Paris 20 May 1807.
Mrs. Stewart returns to America 20,000 fs. richer than when she left it, but believing herself entitled to double that sum, she of course is not above half-pleased. As you may hear somewhat of her discontents, it may not be improper to state, that on her arrival in Paris the fund created by the Convention was reduced to 108,000 fs. and that for this residue, three other Claims were considered all of which had been recommended by me for admission. The utmost therefore that I could do for her was, to have her claim put upon the list, and to ask, that the unappropriated money should be divided among the four. This I did. It was not long however before I discovered an intrigue, the object of which was, to have two of the four claims rejected, so that the other two, instead of receiving only their proportions, might be paid in full, and accordingly on the [ ] of [ ] I received a proposition from the Treasury to pay Mr. ⟨Jones⟩ 55,000 fs. and Mrs. Stewart 43000 fs. and that the claims of Joseph Russel and John Mitchel should be rejected. To this proposition I disagreed directly and peremptorily and substituted for it the following, which Mr. Mathieu adopted Viz: that 20,000 fs. be paid to Mr. ⟨Jones⟩ and an equal sum to Mrs. Stewart. I have since written two notes to the Minister which will, I believe, procure the admission of the two rejected claim’s. But in doing this, Mrs. Stewart thinks I have done her a personal injury and will probably so represent it: so apt are we to forget the obligations of truth & justice in the pursuit of money. No claims are better founded than those of Russel & Mitchel. That of the latter has even become as interesting to humanity, as it has always been to justice, for poor Mitchel is litterally a beggar. With very high respect and esteem, I am Dear Sir, Your Most Obedt. and very humble servant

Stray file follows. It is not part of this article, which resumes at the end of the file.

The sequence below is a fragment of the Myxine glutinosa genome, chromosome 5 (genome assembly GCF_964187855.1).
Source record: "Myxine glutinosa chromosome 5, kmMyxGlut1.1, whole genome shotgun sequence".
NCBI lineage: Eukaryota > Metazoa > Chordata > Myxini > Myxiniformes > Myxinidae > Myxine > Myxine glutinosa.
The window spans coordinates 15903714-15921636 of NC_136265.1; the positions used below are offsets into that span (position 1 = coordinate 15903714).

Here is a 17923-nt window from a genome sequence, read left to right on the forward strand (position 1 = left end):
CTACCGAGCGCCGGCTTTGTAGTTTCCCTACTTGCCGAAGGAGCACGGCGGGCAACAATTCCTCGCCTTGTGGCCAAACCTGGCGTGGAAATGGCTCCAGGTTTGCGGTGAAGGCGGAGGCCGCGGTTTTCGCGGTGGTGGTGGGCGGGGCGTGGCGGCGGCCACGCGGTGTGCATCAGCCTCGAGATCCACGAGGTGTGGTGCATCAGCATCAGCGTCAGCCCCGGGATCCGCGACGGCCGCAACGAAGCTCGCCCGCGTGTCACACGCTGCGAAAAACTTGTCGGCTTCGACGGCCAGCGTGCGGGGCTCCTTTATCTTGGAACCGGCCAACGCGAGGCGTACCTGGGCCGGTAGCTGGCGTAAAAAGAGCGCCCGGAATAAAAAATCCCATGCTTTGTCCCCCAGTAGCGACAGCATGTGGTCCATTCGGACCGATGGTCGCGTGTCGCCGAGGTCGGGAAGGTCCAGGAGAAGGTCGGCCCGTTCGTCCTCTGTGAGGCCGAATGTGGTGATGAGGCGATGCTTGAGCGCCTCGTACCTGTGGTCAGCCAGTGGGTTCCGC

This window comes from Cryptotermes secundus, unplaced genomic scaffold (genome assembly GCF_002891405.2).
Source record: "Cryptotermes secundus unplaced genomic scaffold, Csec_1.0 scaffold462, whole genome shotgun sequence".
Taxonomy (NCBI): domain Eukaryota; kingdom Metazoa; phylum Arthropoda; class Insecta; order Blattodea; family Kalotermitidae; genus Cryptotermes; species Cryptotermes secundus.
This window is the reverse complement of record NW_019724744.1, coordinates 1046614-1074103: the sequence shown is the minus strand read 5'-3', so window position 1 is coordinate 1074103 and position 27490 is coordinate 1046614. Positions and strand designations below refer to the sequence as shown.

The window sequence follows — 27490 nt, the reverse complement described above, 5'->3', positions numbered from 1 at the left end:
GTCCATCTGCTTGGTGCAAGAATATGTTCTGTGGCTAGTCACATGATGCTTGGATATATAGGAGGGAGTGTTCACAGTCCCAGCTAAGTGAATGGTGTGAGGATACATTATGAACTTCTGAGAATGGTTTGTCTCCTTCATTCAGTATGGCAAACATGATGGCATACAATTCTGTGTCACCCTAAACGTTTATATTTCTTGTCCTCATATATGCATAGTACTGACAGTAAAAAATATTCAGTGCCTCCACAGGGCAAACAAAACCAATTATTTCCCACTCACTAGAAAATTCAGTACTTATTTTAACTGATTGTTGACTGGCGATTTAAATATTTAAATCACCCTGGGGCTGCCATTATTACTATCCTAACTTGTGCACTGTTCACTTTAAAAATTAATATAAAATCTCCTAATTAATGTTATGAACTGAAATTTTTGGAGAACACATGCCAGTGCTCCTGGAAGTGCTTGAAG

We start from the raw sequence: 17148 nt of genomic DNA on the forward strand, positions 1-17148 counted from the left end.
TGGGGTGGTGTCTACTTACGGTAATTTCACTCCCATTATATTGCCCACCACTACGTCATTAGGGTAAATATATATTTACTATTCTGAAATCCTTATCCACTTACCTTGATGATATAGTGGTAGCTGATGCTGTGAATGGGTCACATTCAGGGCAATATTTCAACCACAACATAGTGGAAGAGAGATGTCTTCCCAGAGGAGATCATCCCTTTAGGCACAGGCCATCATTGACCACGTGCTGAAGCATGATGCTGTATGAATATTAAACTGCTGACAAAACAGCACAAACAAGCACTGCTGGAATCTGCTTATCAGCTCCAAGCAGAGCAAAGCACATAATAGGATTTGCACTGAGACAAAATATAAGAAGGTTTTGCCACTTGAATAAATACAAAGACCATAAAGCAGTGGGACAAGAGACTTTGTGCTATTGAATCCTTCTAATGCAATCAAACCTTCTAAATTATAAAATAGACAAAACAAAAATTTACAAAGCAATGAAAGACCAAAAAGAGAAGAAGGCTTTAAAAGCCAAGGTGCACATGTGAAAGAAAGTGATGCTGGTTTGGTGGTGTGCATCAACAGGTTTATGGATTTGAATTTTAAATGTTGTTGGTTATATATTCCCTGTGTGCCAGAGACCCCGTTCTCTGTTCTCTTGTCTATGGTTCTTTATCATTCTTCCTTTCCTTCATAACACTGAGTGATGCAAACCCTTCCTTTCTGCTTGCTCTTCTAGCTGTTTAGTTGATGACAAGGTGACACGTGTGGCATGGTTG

DNA: RG 59—DD—Diplomatic Despatches, France.